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The GW Hatchet


The GW Hatchet

Serving the GW Community since 1904

The GW Hatchet

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Vinyl shops around DC to celebrate Record Store Day with exclusives and concerts

Tanner Nalley | Staff Photographer
A patron flips through vinyl records at Som Records on 14th Street.

There’s no feeling quite like dropping the needle of a turntable on the smooth vinyl of a record and embarking on a sonic journey with your favorite album.

Record Store Day, which falls on April 20 this year, is an annual celebration of independent record stores observed by hoards of vinyl collectors in search of RSD-exclusive editions by artists from Charlie Parker to Sabrina Carpenter. Participating stores select from a list of about 400 RSD-specific editions to sell for the holiday, some pairing highly sought-after records with giveaways and live performances.

Pioneered in 2007 by Baltimore-based record store owners, RSD aims to reignite the frenzy for vinyl at brick-and-mortar stores, especially after a decrease in vinyl sales in the ‘90s and early 2000s. 

Record stores across the District are celebrating the holiday with exclusive performances and special-edition vinyls.

Som(body) who loves me 

With bright orange walls and records pasted to the ceilings, Som Records in the U Street neighborhood boasts a large collection of records of every genre imaginable. From reggae to jazz to pop, shelves overflow with eclectic albums and new releases line the walls, including a $1 bin. Customers can jam out to a featured collection on the store’s turntable with attached headphones.

Owner, founder and DJ Neal Becton said Som has participated in RSD since the store’s founding 15 years ago and the holiday is the busiest day of the year for the record store. 

“It brings a lot of people into the store, and there’s a lot of special releases,” Becton said. “It’s good, it promotes records. Anything that brings people into a record store is good.”

Becton said music lovers can build community through browsing record stores, as they can shop together to discover new artists, records and genres. 

1843 14th St. NW. Open Monday through Saturday noon to 7 p.m. and Sunday noon to 6 p.m.

A little Byrdie told me to shop on Record Store Day …

For Jonathan Druy, a buyer and manager at Byrdland Records in Union Market, RSD allows him to flex his taste-making muscles as he curates which special editions to stock in the store. Druy, who was a Hatchet arts editor in the ’90s, said he personally selected a little over half of the available RSD releases to feature at Byrdland this year.

“There’s 400 titles, we can’t get all of them, but I kind of know what our customers want,” Druy said.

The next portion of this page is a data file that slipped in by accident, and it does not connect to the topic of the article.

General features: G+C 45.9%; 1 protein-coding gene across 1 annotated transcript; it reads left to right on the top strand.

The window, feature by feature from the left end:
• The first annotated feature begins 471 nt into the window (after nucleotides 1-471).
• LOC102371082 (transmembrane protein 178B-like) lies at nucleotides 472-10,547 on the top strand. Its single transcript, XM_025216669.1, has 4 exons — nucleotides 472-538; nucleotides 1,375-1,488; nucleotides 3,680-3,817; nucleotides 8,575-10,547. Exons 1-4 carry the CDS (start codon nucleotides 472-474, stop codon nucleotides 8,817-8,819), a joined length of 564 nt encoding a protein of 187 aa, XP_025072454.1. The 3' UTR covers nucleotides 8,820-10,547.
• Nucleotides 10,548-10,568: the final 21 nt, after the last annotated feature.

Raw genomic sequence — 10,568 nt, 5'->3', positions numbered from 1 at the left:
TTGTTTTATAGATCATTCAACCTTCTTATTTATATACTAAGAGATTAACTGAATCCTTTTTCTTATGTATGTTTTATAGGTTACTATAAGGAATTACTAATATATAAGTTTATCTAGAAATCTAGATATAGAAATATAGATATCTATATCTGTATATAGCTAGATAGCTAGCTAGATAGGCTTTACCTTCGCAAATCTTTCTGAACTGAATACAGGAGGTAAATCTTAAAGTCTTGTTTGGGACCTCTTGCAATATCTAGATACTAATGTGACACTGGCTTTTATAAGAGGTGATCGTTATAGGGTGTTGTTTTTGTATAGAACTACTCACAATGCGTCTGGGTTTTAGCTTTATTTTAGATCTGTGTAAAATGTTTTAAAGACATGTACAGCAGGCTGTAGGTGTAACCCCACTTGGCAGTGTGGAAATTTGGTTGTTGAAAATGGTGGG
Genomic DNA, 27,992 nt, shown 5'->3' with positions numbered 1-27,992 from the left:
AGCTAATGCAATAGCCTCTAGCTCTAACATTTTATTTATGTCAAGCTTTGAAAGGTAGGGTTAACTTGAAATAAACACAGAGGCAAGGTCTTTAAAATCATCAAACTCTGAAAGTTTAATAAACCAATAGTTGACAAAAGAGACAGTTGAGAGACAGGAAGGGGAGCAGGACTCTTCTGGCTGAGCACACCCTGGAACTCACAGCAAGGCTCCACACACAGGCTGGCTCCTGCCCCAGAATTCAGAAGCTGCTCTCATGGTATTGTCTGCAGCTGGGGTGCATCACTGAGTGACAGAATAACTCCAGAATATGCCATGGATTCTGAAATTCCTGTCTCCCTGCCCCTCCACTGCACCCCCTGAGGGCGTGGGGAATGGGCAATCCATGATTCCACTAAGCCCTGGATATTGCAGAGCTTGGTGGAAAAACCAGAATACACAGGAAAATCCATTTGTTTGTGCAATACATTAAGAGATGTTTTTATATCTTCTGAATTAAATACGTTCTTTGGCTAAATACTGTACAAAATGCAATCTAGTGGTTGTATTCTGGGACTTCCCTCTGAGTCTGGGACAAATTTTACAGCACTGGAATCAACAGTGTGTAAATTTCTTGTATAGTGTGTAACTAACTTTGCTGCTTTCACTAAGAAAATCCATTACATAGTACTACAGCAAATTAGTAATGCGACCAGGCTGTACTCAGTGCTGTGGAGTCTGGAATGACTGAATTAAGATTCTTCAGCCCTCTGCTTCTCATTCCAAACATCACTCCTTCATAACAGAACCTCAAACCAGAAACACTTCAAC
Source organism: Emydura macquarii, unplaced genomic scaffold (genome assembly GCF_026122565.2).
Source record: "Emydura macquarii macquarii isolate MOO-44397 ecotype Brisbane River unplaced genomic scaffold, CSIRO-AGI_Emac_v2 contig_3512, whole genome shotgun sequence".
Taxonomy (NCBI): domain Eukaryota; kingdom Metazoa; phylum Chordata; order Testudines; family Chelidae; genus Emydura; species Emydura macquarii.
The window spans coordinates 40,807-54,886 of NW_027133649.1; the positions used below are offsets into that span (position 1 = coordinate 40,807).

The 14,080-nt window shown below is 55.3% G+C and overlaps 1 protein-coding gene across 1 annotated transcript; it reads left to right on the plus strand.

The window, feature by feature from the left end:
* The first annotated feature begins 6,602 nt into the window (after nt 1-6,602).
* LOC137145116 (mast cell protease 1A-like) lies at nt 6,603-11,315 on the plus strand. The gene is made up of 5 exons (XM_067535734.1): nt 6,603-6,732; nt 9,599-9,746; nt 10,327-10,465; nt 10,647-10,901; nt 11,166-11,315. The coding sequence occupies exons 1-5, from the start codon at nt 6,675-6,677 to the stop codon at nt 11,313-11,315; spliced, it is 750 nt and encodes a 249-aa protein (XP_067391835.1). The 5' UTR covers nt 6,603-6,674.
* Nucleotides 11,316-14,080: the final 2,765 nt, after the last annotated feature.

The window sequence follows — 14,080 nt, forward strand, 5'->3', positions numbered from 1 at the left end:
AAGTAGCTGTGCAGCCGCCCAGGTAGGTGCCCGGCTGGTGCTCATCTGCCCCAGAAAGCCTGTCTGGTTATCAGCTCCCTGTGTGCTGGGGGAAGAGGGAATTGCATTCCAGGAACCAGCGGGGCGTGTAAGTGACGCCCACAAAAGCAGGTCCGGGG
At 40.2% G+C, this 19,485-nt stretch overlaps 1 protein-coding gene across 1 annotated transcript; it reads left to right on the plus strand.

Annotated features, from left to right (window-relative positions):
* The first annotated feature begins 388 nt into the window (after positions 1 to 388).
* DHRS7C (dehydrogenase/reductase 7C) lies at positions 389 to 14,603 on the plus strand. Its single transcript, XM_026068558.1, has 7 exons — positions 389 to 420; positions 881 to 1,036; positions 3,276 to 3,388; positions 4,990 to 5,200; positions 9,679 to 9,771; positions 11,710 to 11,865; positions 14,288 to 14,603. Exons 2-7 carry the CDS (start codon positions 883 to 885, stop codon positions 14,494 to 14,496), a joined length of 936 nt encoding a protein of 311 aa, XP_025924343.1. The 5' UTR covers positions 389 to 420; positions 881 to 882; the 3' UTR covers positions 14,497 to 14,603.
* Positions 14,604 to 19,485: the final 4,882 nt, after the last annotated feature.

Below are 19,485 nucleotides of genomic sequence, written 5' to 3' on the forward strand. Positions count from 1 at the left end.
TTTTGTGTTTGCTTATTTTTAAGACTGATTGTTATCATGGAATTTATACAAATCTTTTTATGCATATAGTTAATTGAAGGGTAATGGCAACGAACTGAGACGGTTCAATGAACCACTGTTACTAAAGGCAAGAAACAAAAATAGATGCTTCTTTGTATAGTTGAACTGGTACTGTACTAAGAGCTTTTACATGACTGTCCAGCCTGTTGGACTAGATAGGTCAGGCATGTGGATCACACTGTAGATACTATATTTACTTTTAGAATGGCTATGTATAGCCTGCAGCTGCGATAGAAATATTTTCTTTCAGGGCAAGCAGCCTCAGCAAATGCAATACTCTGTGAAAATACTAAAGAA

Druy added that he chose around 275 RSD specials to sell in-store, a staunch increase from when Byrdland started participating in RSD in 2017.

As a self-proclaimed “music head,” Druy said browsing for vinyl is an unparalleled way to discover music that harks back to the days before algorithm-based music recommendations.

“The experience of browsing is definitely irreplaceable,” Druy said.

While Druy said Byrdland is the “place to go” for new hip-hop and R&B records, as the size of their collection trumps other stores in The District, the densely stocked store also sells genres ranging from jazz to classical to pop. The store also has over 400 records labeled “Played at Songbyrd,” like Laufey’s “Bewitched” and Little Simz’s “No Thank You,” denoting that the artist previously performed at Songbyrd — the venue and restaurant that Byrdland stemmed from in 2020.

Byrdland will feature a DJ set by members of the former New Jersey-based rock band Screaming Females on Record Store Day. The set will follow a reading at Politics and Prose of former Screaming Females band member Marissa Paternoster and owner of Don Giovanni Records, a record label, Joe Steinhardt’s graphic novel, “Merriment.”

Ben Powell, a NoMa resident, said browsing at Byrdland, his nearest record store, was his first order of business after his roommate purchased a turntable. Powell said he will be returning to the store to celebrate RSD. 

“Records really let you stop and appreciate the music more than streaming,” Powell said. “You can see a lot of the artist’s personality that you wouldn’t get from other mediums.”

1264 5th St. SE. Open Tuesday through Thursday noon to 8 p.m., Friday through Saturday 11 a.m. to 9 p.m. and Sunday 11 a.m. to 8 p.m.

Smashing competitive norms

Smash Records, a punk and indie haven in Adams Morgan, is stocked full of RSD-only vinyls to prepare for the expected swarm of customers next weekend. Matt Moffatt, the manager of Smash and an employee since 2002, said music lovers enjoy collecting the “physical artifact” of vinyls.

“Everyone likes music pretty much, but you can take it to another level when you can start feeling and touching it,” Moffatt said. “As soon as you start collecting one of these, you’re just on the hunt and you keep on learning about more stuff.”

Moffatt said the first Record Store Day the store participated in was in 2009. Since then, he said the demand for RSD-only features has continually increased with the store ordering more and more titles each year.

“This is probably as broad as we’re gonna get because we just order all sorts of things,” said Moffatt. “And people are receptive to it.”

Moffatt said the record-loving community extends between stores, with Smash building camaraderie with nearby stores like Joint Custody

“If we are not already friends, we are friendly with each other,” Moffatt said. “It’s cooperation, not competition.”

2314 18th St. NW. Open Monday through Thursday noon to 8 p.m., Friday through Saturday noon to 9 p.m. and Sunday noon to 7 p.m.

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